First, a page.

Man threw chair at police officer before crashing his dad’s Jaguar and attempting to escape on a bus

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A man from north Leeds threw a threw a chair at a police officer before stealing his dad’s car and crashing it into a Land Rover.

A sentencing hearing at Leeds Crown Court was told Aiden Gidman, of Miles Hill Road, was out on licence from a previous offence when he attacked police, repeatedly punching another officer several times in the head.

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On a separate date, Gidman crashed his dad’s car before attempting to escape on a bus, assaulting officers arresting him and giving a false name.

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The hearing took place at Leeds Crown Court.The hearing took place at Leeds Crown Court.
The hearing took place at Leeds Crown Court.

The court was told police were called out to a house in Leeds on May 19 this year, where windows had been smashed. Officers said they found Gidman, 32, in the property, topless and with blood on his face.

Gidman then picked up a chair and held it above his head, before one of the officers radioed for backup taser unit.

He then threw the chair and it hit one of the police officers in the head.

Gidman then adopted a “fighting stance” and “started jumping on the spot”, before hitting another officer three times in the head, causing him to fall to the ground.

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Another officer then sprayed Gidman in the eye with an incapacitant, and he was taken to the ground and handcuffed.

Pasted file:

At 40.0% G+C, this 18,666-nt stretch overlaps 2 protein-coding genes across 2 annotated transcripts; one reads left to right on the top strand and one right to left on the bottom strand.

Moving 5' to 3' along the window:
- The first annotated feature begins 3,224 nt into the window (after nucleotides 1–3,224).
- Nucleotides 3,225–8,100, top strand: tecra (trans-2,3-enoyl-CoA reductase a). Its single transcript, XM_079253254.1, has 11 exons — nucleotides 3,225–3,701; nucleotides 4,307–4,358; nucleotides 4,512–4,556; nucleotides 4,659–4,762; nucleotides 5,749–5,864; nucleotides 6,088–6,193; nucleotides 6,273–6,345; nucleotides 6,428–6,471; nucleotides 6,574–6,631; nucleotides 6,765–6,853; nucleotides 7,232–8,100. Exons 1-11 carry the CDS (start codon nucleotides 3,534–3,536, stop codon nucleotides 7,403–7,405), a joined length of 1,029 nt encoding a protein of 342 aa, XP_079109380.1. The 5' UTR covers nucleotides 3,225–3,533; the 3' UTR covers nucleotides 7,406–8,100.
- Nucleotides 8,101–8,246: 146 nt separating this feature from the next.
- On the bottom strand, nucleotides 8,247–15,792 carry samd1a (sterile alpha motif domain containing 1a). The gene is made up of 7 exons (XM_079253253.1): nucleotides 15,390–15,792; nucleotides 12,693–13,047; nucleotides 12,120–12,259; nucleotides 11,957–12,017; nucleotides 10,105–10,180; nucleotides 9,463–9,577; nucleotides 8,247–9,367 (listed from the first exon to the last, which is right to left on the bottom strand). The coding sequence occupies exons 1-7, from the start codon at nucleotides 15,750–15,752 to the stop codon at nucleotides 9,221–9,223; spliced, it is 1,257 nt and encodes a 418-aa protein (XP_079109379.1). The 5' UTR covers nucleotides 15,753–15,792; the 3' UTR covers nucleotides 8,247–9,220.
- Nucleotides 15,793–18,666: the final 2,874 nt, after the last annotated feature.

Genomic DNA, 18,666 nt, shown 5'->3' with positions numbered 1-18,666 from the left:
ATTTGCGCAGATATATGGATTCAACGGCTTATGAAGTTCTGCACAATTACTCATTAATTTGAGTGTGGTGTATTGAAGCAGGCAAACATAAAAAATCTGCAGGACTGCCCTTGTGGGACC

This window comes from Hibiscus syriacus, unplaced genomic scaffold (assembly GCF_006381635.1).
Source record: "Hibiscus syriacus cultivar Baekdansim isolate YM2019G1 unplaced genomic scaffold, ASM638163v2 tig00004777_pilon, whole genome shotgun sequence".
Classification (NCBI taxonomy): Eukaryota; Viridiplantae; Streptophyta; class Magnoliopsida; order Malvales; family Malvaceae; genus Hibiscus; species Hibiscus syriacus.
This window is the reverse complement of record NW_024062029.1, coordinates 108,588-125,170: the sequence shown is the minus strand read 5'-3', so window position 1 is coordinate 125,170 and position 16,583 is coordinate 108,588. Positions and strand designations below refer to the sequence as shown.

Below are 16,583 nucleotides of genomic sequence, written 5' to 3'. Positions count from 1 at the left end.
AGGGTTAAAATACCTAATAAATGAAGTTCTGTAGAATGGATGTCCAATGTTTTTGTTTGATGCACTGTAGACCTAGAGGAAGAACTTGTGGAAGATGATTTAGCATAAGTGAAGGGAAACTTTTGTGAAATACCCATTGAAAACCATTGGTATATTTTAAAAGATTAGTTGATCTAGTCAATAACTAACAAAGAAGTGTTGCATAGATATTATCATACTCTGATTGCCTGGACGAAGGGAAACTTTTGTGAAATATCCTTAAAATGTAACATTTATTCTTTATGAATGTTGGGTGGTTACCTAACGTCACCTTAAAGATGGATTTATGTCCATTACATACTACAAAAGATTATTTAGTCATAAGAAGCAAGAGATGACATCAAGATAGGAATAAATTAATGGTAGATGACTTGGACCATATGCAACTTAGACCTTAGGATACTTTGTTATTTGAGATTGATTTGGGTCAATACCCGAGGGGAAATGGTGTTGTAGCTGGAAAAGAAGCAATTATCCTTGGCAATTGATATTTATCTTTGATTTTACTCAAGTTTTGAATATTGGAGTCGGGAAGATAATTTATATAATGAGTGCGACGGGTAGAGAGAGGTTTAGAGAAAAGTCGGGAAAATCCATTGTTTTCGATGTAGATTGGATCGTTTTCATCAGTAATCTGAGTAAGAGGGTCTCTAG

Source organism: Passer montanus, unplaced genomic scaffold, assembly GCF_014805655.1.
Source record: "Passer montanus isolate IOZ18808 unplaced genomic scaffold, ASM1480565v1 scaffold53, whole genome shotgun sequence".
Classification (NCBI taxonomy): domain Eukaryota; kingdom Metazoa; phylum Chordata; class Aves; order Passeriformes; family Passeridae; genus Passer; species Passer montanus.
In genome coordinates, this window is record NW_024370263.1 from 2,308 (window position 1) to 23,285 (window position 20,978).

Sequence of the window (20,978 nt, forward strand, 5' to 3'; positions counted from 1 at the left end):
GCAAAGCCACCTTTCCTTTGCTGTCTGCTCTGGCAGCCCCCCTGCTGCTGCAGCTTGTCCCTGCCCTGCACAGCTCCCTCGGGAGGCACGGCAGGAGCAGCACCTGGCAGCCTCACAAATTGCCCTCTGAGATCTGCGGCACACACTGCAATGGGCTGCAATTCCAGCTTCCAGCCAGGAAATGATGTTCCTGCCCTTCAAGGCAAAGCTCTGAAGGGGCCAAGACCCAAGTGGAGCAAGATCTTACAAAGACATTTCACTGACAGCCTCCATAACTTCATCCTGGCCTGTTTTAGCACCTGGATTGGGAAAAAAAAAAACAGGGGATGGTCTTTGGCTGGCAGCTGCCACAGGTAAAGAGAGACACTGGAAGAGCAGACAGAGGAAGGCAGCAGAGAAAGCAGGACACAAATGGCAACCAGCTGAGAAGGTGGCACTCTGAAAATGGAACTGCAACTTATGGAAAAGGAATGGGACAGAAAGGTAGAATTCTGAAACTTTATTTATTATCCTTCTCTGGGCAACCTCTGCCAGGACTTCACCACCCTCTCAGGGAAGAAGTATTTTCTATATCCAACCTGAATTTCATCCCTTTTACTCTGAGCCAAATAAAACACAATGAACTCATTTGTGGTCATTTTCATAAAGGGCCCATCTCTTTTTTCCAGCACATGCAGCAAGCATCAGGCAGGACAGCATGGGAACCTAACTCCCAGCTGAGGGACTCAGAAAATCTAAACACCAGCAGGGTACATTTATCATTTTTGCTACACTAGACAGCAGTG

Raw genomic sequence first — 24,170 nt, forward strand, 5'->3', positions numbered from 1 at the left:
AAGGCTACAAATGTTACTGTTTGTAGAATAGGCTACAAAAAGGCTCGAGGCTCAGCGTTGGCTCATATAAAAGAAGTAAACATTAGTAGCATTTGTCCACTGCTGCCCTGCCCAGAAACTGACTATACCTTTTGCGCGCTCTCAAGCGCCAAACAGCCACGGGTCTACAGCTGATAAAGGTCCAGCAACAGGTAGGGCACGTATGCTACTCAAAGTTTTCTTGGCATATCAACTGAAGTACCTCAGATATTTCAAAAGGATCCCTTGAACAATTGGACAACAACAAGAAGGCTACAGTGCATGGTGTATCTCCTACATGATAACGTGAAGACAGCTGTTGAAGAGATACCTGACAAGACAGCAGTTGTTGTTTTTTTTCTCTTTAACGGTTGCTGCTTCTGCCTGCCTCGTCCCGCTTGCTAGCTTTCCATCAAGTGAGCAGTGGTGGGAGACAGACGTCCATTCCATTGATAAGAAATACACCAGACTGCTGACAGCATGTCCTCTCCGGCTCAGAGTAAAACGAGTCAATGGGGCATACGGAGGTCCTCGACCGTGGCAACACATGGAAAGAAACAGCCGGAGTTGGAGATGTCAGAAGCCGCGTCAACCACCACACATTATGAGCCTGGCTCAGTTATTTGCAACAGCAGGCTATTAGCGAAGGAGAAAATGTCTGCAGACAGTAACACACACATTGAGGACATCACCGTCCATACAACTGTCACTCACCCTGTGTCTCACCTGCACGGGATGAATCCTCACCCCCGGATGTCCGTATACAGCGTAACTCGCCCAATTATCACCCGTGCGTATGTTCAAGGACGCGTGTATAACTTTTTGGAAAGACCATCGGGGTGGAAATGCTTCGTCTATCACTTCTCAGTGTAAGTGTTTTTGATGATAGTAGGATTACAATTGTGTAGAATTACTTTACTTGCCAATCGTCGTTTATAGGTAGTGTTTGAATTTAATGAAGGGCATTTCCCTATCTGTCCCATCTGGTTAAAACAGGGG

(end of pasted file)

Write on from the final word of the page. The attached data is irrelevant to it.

Gidman then used a barrage of racist language against another officer.

On July 23, close to Kirkstall Lane, an unmarked police vehicle had to swerve to avoid a Jaguar car driving on the wrong side of the road at “excessive speed”.

The Jaguar eventually collided with a Land Rover Defender, worth around £85,000. Both cars were written off after the crash.

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After Gidman escaped from the vehicle, one of the police officers chased him on foot, and saw he had got on a bus. After getting on the bus, the officer attempted to handcuff Gidman, before the defendant said “what are you going to do about it?” and pushed past her.

When Gidman was eventually caught, he was resisting arrest, so an officer used the incapacitant spray which accidentally blinded another officer temporarily.

Gidman was taken to hospital and, when questioned there by officers, gave a false name. He also refused to give a saliva or breath sample.

He later revealed that the car he was driving belonged to his dad.

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Gidman pleaded guilty to 11 charges, including several of assaulting emergency workers, racially aggravated harassment, dangerous driving, driving without insurance, driving while disqualified, aggravated vehicle-taking and failing to give a sample. It was also revealed Gidman was out on licence from previous offences and serving a driving ban at the time of the two offences.

Mitigating for Gidman, Eleanor Durdy told the court Gidman had suffered deeply with mental health problems and depression.

She added: “At the time, he was spiralling out of control, was on the wrong [medication] and was worried about going to prison. His granddad and cousin, who he was close to, had also recently passed away."

Sentencing Gidman, Recorder Andrew Latimer said: “[The police officer you punched] described it as the most powerful punch he had received since he became a police officer.”

He added, however, that he must allow for mitigation on Gidman’s mental health problems.

Rec Latimer sentenced Gidman to 12 months and 21 weeks imprisonment.